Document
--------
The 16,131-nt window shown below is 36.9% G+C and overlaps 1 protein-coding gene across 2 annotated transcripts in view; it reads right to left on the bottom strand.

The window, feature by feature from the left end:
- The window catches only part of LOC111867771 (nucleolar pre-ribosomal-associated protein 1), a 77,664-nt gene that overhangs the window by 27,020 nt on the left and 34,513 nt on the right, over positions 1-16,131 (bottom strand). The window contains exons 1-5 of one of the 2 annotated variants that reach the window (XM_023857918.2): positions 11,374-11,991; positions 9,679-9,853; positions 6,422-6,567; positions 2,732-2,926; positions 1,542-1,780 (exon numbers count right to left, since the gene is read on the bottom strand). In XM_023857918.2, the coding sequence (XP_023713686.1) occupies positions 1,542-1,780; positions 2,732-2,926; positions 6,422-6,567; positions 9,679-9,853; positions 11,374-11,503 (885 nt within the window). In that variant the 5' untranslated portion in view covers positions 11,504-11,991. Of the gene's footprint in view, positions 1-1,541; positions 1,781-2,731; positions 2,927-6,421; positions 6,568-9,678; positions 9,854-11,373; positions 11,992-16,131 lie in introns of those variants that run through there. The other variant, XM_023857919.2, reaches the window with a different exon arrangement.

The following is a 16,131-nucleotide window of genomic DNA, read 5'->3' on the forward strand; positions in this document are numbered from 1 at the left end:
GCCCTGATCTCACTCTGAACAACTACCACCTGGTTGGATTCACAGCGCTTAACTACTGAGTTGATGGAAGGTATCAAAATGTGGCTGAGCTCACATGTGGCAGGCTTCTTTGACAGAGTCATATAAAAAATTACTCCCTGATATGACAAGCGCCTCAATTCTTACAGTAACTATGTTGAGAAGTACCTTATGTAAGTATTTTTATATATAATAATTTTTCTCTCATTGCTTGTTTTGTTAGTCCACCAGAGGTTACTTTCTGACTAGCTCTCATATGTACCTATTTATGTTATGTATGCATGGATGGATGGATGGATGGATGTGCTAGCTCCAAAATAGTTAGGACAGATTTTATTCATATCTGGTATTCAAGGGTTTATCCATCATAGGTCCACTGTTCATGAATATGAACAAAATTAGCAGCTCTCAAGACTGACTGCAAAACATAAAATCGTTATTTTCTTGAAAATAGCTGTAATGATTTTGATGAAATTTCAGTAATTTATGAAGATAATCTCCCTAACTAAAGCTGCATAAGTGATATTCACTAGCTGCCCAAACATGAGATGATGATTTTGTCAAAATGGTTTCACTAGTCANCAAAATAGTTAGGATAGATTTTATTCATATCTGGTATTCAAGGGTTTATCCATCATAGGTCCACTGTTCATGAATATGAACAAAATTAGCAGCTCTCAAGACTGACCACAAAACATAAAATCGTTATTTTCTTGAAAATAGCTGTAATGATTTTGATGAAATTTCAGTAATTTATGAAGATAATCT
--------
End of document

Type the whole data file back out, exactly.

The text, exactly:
The 16,131-nt window shown below is 36.9% G+C and overlaps 1 protein-coding gene across 2 annotated transcripts in view; it reads right to left on the bottom strand.

The window, feature by feature from the left end:
- The window catches only part of LOC111867771 (nucleolar pre-ribosomal-associated protein 1), a 77,664-nt gene that overhangs the window by 27,020 nt on the left and 34,513 nt on the right, over positions 1-16,131 (bottom strand). The window contains exons 1-5 of one of the 2 annotated variants that reach the window (XM_023857918.2): positions 11,374-11,991; positions 9,679-9,853; positions 6,422-6,567; positions 2,732-2,926; positions 1,542-1,780 (exon numbers count right to left, since the gene is read on the bottom strand). In XM_023857918.2, the coding sequence (XP_023713686.1) occupies positions 1,542-1,780; positions 2,732-2,926; positions 6,422-6,567; positions 9,679-9,853; positions 11,374-11,503 (885 nt within the window). In that variant the 5' untranslated portion in view covers positions 11,504-11,991. Of the gene's footprint in view, positions 1-1,541; positions 1,781-2,731; positions 2,927-6,421; positions 6,568-9,678; positions 9,854-11,373; positions 11,992-16,131 lie in introns of those variants that run through there. The other variant, XM_023857919.2, reaches the window with a different exon arrangement.

The following is a 16,131-nucleotide window of genomic DNA, read 5'->3' on the forward strand; positions in this document are numbered from 1 at the left end:
GCCCTGATCTCACTCTGAACAACTACCACCTGGTTGGATTCACAGCGCTTAACTACTGAGTTGATGGAAGGTATCAAAATGTGGCTGAGCTCACATGTGGCAGGCTTCTTTGACAGAGTCATATAAAAAATTACTCCCTGATATGACAAGCGCCTCAATTCTTACAGTAACTATGTTGAGAAGTACCTTATGTAAGTATTTTTATATATAATAATTTTTCTCTCATTGCTTGTTTTGTTAGTCCACCAGAGGTTACTTTCTGACTAGCTCTCATATGTACCTATTTATGTTATGTATGCATGGATGGATGGATGGATGGATGTGCTAGCTCCAAAATAGTTAGGACAGATTTTATTCATATCTGGTATTCAAGGGTTTATCCATCATAGGTCCACTGTTCATGAATATGAACAAAATTAGCAGCTCTCAAGACTGACTGCAAAACATAAAATCGTTATTTTCTTGAAAATAGCTGTAATGATTTTGATGAAATTTCAGTAATTTATGAAGATAATCTCCCTAACTAAAGCTGCATAAGTGATATTCACTAGCTGCCCAAACATGAGATGATGATTTTGTCAAAATGGTTTCACTAGTCANCAAAATAGTTAGGATAGATTTTATTCATATCTGGTATTCAAGGGTTTATCCATCATAGGTCCACTGTTCATGAATATGAACAAAATTAGCAGCTCTCAAGACTGACCACAAAACATAAAATCGTTATTTTCTTGAAAATAGCTGTAATGATTTTGATGAAATTTCAGTAATTTATGAAGATAATCT